open | download - IMG_6871.JPG (633.2 KB)
Tomasz Praszkier December 23, 2010 04:54PM
How I prove it? very easy!
Only one dealer bring them to the market (I will not put name here). All other dealers have specimens from him. This dealer told that he bought whole pocket etc. But I know people who work with him, and were "producing" this specimens.
I do not know how many time you visited Madan, but I after tens of trips know that there is only very few people working with specimens and they know immediately about each pocket. Before dealer from far Sofia will buy anything local miners/dealers have all specimens. Some of them have netter ones, other not so good. But at least few crystals you can see in locals houses. But you will never find this galenas from Madan! What is more - this kind of skeletal/hollow galenas are only from 1 mine - 9th September. There is only 3 person working there for specimens (it is closed mine, entering there illegal, some they I will post photos of pockets). I was talking with all them showing photos of specimens - they all told me that this are faked specimens. To find something in this mine you have to go for 20 hours and you have to know "secret" roads. So, it is impossible that dealer from Sofia went there and found this pocket. He also didn't bought it from locals. What is more - each mine have some characteristic specimens. And as I have written before - there are skeletal crystals of galena - but never in this shape.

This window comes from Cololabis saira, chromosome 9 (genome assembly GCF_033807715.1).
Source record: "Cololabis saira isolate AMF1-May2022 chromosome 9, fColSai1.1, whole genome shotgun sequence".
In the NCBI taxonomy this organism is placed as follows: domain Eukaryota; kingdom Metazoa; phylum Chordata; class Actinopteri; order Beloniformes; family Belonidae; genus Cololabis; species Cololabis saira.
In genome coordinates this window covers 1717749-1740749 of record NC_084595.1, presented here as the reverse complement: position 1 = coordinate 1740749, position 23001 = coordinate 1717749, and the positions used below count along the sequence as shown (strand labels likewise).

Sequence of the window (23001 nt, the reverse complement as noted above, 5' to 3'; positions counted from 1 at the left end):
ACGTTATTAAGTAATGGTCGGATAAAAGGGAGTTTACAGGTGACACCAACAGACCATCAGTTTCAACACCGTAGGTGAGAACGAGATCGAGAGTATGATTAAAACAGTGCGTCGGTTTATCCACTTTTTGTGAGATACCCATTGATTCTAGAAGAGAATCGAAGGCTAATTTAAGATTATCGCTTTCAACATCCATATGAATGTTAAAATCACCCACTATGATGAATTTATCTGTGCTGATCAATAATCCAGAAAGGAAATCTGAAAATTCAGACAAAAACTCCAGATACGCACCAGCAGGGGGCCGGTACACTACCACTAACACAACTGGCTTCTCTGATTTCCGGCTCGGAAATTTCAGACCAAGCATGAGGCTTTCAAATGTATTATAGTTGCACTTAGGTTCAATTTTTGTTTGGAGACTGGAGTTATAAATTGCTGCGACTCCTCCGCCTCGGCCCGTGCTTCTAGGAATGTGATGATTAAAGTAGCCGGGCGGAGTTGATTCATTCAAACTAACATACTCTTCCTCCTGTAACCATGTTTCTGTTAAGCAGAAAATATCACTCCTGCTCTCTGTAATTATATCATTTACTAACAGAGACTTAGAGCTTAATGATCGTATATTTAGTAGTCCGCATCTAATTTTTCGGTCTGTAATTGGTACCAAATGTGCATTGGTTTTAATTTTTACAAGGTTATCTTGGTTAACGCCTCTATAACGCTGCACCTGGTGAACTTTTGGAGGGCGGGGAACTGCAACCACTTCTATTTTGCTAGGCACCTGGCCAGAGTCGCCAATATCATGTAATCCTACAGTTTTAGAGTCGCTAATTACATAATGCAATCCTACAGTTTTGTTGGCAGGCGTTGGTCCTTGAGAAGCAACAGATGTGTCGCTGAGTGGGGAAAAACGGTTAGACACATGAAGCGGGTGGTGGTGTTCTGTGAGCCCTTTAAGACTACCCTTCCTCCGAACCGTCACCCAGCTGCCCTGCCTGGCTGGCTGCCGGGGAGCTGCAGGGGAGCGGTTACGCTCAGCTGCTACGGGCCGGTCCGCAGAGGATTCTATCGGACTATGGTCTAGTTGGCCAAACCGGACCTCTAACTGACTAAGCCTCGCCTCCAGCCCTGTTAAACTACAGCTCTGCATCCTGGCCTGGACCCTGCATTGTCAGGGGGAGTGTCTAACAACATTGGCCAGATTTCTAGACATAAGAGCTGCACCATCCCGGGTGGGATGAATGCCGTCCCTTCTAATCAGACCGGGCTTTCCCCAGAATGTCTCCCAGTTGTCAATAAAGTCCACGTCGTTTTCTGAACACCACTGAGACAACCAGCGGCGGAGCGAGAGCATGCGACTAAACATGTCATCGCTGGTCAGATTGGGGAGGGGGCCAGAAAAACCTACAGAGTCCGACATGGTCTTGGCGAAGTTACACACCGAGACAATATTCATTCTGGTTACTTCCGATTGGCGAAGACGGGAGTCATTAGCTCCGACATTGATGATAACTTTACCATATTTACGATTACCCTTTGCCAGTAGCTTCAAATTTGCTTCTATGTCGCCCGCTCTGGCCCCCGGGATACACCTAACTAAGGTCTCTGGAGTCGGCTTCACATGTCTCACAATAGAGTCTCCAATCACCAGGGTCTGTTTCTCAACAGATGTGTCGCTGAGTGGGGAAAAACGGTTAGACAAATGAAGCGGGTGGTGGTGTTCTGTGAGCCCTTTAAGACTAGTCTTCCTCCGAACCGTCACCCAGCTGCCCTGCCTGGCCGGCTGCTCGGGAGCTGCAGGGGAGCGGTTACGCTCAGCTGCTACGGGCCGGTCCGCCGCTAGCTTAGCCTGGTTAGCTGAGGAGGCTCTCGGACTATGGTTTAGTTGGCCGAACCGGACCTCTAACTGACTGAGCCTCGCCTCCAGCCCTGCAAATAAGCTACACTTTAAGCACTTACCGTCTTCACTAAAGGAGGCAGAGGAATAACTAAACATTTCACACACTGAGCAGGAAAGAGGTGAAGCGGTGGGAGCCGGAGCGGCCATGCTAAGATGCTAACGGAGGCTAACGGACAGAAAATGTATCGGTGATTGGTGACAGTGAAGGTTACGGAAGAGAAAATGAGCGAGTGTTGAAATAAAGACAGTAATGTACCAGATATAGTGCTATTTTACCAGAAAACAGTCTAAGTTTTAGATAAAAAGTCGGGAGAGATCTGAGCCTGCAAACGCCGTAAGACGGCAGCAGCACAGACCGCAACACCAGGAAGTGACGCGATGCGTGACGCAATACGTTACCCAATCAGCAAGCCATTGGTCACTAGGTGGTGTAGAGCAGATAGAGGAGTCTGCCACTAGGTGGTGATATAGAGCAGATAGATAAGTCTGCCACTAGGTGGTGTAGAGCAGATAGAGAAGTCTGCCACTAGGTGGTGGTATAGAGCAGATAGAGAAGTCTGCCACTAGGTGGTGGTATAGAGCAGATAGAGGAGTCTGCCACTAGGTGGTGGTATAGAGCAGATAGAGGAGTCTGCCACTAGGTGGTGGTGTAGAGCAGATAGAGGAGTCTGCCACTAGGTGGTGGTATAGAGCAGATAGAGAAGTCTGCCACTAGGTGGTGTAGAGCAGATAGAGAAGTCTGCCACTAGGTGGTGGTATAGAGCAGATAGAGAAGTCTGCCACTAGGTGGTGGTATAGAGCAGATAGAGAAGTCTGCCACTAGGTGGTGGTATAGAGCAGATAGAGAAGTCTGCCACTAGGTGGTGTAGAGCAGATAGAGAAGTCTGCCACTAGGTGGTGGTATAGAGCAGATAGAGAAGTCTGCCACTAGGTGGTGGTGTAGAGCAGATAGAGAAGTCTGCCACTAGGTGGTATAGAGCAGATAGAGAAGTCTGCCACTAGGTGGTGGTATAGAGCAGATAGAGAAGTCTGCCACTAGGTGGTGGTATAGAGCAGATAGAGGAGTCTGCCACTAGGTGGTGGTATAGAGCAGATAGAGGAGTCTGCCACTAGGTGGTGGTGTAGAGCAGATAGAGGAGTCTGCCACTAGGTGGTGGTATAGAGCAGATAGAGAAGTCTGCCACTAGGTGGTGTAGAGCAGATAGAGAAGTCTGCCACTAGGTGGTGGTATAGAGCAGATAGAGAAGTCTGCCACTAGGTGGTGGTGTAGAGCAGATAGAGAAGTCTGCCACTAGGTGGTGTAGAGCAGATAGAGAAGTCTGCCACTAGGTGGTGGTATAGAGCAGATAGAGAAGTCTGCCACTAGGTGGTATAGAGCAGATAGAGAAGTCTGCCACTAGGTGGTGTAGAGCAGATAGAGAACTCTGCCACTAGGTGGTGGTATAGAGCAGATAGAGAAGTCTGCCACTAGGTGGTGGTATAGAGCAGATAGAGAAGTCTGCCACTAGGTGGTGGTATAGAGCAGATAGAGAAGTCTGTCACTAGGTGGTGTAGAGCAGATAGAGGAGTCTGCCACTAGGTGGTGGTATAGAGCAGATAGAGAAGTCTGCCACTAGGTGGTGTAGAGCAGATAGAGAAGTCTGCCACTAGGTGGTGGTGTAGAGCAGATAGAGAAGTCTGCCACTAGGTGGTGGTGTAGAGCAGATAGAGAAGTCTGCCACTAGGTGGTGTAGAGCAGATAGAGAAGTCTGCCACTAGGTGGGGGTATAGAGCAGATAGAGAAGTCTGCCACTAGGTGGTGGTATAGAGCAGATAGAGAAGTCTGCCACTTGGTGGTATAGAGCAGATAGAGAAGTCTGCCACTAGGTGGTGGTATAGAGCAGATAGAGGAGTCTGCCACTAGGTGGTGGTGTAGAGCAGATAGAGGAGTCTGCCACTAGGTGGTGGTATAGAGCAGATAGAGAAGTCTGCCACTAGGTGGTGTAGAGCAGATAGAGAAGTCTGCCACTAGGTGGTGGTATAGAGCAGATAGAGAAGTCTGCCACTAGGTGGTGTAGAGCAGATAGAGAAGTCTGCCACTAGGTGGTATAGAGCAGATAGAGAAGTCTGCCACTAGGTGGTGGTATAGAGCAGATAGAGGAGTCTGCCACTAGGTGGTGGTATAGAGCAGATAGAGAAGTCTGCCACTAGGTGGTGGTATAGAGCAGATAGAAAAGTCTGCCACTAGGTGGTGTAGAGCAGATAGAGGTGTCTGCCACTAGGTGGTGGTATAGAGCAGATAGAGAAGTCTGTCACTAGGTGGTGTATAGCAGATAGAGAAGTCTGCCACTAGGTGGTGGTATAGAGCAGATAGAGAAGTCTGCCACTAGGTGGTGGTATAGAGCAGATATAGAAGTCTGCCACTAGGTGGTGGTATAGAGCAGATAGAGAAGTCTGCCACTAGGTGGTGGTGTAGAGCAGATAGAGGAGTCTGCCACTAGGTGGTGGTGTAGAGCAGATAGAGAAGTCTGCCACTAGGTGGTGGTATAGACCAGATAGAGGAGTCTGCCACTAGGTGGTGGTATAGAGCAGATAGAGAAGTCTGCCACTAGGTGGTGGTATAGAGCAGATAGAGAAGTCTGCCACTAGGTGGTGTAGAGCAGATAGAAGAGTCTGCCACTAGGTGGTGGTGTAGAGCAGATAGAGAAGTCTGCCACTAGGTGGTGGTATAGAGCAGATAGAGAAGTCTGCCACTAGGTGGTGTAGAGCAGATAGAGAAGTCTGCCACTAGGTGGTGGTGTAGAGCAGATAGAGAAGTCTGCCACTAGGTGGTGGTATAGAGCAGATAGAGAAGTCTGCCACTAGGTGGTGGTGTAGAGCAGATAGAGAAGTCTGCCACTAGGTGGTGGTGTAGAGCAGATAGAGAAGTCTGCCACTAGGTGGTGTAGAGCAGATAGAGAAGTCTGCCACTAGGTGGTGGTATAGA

I work in Madan for many years, and well know all local dealers and majority of miners which collect. What is more I have so good contact with locals that if there is some important pocket I have call the same day.
Concluding: I am 100% sure that this are faked specimens.


PS In majority of cases galena is younger than quartz and chlorite, it is very common to have inclusions of "quartz" in galena.

"Spirifer" Geological Society